Thousands of children are being exposed to social media ads for unlicensed e-sports gambling which break advertising regulations, a new study suggests.
Researchers looked at more than 800,000 tweets relating to traditional gambling, as well as betting on e-sports – computer games tournaments played competitively.
Using publicly available data, a machine-learning algorithm assessed that 41,000 accounts that interacted with these tweets probably belonged to children aged under 16.
It found that children were particularly likely to respond to e-sports advertising, accounting for 28 per cent of interactions with this form of content.
The authors of the study from Bristol University called on technology companies to make better use of age verifications tools to ensure children are not shown gambling ads.
Figures from the Gambling Commission estimate that 55,000 children in the UK could have a gambling problem.
Fruit machines remain the most common way for children to first encounter gambling but bookmakers and online casinos have come under increasing pressure over the proliferation of adverts for betting, particularly in places where children are likely to see it such as during football matches and on social media.
The available evidence indicates that exposure to gambling at a young age increases the risk that a person will become addicted in later life.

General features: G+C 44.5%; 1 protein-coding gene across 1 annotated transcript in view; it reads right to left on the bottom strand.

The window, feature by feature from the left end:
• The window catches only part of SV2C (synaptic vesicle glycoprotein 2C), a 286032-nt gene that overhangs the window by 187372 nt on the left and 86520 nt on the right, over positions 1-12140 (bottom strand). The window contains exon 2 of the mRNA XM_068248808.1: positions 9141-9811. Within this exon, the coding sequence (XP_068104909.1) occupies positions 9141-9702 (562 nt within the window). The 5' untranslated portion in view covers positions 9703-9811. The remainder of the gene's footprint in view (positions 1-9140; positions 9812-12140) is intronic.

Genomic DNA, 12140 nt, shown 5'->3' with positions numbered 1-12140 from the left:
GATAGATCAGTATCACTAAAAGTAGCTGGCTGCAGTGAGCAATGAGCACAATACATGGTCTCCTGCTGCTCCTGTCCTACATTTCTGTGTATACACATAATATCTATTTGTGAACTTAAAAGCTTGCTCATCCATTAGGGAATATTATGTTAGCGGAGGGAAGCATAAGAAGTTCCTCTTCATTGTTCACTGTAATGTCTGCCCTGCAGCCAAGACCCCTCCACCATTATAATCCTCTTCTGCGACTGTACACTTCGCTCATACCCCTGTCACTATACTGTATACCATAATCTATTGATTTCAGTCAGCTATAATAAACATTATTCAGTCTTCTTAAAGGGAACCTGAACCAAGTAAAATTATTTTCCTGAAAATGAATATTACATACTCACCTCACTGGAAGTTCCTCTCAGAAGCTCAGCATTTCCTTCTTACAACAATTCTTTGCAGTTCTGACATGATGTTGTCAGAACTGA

Twitter has become an important platform for both traditional and e-sports companies to advertise to potential customers. The study found that the five biggest operators – Ladbrokes, bet365, Coral, Betfred and Paddy Power – sent an average of 78 tweets per day.
Much of this content is “designed to be widely attractive, memetic and, most importantly, shareable,” the study’s authors wrote. “As a result, it is very difficult to restrict, or even predict, the audience for a given piece of messaging.”
Despite the risks of children being exposed, just 0.1 per cent of social media gambling ads were found to contain a warning about the minimum age for placing a bet.
The advertising industry’s code of conduct states that “marketing communications must be obviously identifiable as such” but many of the social media adverts assessed did not do this.
Close to three-quarters of the gambling adverts appeared to break advertising industry regulation in some way, the researchers said.
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